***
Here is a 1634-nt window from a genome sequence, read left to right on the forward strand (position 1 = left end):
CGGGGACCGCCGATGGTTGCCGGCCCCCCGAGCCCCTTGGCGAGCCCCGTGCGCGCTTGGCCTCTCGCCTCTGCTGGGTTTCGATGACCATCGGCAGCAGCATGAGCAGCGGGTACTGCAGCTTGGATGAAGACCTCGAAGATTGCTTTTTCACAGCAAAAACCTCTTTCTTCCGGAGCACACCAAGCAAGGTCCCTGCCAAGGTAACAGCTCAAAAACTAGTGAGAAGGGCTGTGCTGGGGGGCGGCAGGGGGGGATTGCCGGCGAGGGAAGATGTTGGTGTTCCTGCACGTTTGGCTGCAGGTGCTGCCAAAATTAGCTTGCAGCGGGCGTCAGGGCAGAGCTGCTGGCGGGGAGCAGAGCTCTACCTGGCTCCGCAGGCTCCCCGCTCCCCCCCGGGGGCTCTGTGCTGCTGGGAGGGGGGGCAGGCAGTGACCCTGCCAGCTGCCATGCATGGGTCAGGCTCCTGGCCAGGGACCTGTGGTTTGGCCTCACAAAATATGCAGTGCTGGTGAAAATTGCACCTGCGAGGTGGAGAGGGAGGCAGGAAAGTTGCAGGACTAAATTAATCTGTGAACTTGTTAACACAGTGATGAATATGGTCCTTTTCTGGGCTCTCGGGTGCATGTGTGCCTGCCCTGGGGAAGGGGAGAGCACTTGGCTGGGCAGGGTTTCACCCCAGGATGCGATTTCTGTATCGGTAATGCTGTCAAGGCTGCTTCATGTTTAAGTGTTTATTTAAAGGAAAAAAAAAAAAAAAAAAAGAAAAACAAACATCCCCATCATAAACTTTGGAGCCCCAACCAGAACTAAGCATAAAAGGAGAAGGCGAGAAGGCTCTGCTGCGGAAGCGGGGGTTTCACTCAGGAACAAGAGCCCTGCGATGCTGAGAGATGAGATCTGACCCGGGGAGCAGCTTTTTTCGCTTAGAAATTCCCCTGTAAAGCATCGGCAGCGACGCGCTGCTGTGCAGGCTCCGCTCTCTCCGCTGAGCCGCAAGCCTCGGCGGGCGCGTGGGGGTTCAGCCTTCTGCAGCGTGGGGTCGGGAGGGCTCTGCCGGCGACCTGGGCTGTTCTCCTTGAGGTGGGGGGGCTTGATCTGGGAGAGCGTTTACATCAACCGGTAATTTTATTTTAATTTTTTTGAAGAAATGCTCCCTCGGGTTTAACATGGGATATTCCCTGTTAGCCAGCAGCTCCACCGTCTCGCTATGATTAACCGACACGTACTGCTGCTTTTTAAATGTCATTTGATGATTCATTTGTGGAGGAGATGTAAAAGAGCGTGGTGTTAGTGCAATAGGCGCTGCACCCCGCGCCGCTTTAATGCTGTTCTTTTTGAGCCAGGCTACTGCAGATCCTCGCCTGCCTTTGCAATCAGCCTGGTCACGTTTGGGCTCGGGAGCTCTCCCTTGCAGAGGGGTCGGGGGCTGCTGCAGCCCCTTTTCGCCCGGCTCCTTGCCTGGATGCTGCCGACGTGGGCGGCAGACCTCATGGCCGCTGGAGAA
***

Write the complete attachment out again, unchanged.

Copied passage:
Here is a 1634-nt window from a genome sequence, read left to right on the forward strand (position 1 = left end):
CGGGGACCGCCGATGGTTGCCGGCCCCCCGAGCCCCTTGGCGAGCCCCGTGCGCGCTTGGCCTCTCGCCTCTGCTGGGTTTCGATGACCATCGGCAGCAGCATGAGCAGCGGGTACTGCAGCTTGGATGAAGACCTCGAAGATTGCTTTTTCACAGCAAAAACCTCTTTCTTCCGGAGCACACCAAGCAAGGTCCCTGCCAAGGTAACAGCTCAAAAACTAGTGAGAAGGGCTGTGCTGGGGGGCGGCAGGGGGGGATTGCCGGCGAGGGAAGATGTTGGTGTTCCTGCACGTTTGGCTGCAGGTGCTGCCAAAATTAGCTTGCAGCGGGCGTCAGGGCAGAGCTGCTGGCGGGGAGCAGAGCTCTACCTGGCTCCGCAGGCTCCCCGCTCCCCCCCGGGGGCTCTGTGCTGCTGGGAGGGGGGGCAGGCAGTGACCCTGCCAGCTGCCATGCATGGGTCAGGCTCCTGGCCAGGGACCTGTGGTTTGGCCTCACAAAATATGCAGTGCTGGTGAAAATTGCACCTGCGAGGTGGAGAGGGAGGCAGGAAAGTTGCAGGACTAAATTAATCTGTGAACTTGTTAACACAGTGATGAATATGGTCCTTTTCTGGGCTCTCGGGTGCATGTGTGCCTGCCCTGGGGAAGGGGAGAGCACTTGGCTGGGCAGGGTTTCACCCCAGGATGCGATTTCTGTATCGGTAATGCTGTCAAGGCTGCTTCATGTTTAAGTGTTTATTTAAAGGAAAAAAAAAAAAAAAAAAAGAAAAACAAACATCCCCATCATAAACTTTGGAGCCCCAACCAGAACTAAGCATAAAAGGAGAAGGCGAGAAGGCTCTGCTGCGGAAGCGGGGGTTTCACTCAGGAACAAGAGCCCTGCGATGCTGAGAGATGAGATCTGACCCGGGGAGCAGCTTTTTTCGCTTAGAAATTCCCCTGTAAAGCATCGGCAGCGACGCGCTGCTGTGCAGGCTCCGCTCTCTCCGCTGAGCCGCAAGCCTCGGCGGGCGCGTGGGGGTTCAGCCTTCTGCAGCGTGGGGTCGGGAGGGCTCTGCCGGCGACCTGGGCTGTTCTCCTTGAGGTGGGGGGGCTTGATCTGGGAGAGCGTTTACATCAACCGGTAATTTTATTTTAATTTTTTTGAAGAAATGCTCCCTCGGGTTTAACATGGGATATTCCCTGTTAGCCAGCAGCTCCACCGTCTCGCTATGATTAACCGACACGTACTGCTGCTTTTTAAATGTCATTTGATGATTCATTTGTGGAGGAGATGTAAAAGAGCGTGGTGTTAGTGCAATAGGCGCTGCACCCCGCGCCGCTTTAATGCTGTTCTTTTTGAGCCAGGCTACTGCAGATCCTCGCCTGCCTTTGCAATCAGCCTGGTCACGTTTGGGCTCGGGAGCTCTCCCTTGCAGAGGGGTCGGGGGCTGCTGCAGCCCCTTTTCGCCCGGCTCCTTGCCTGGATGCTGCCGACGTGGGCGGCAGACCTCATGGCCGCTGGAGAA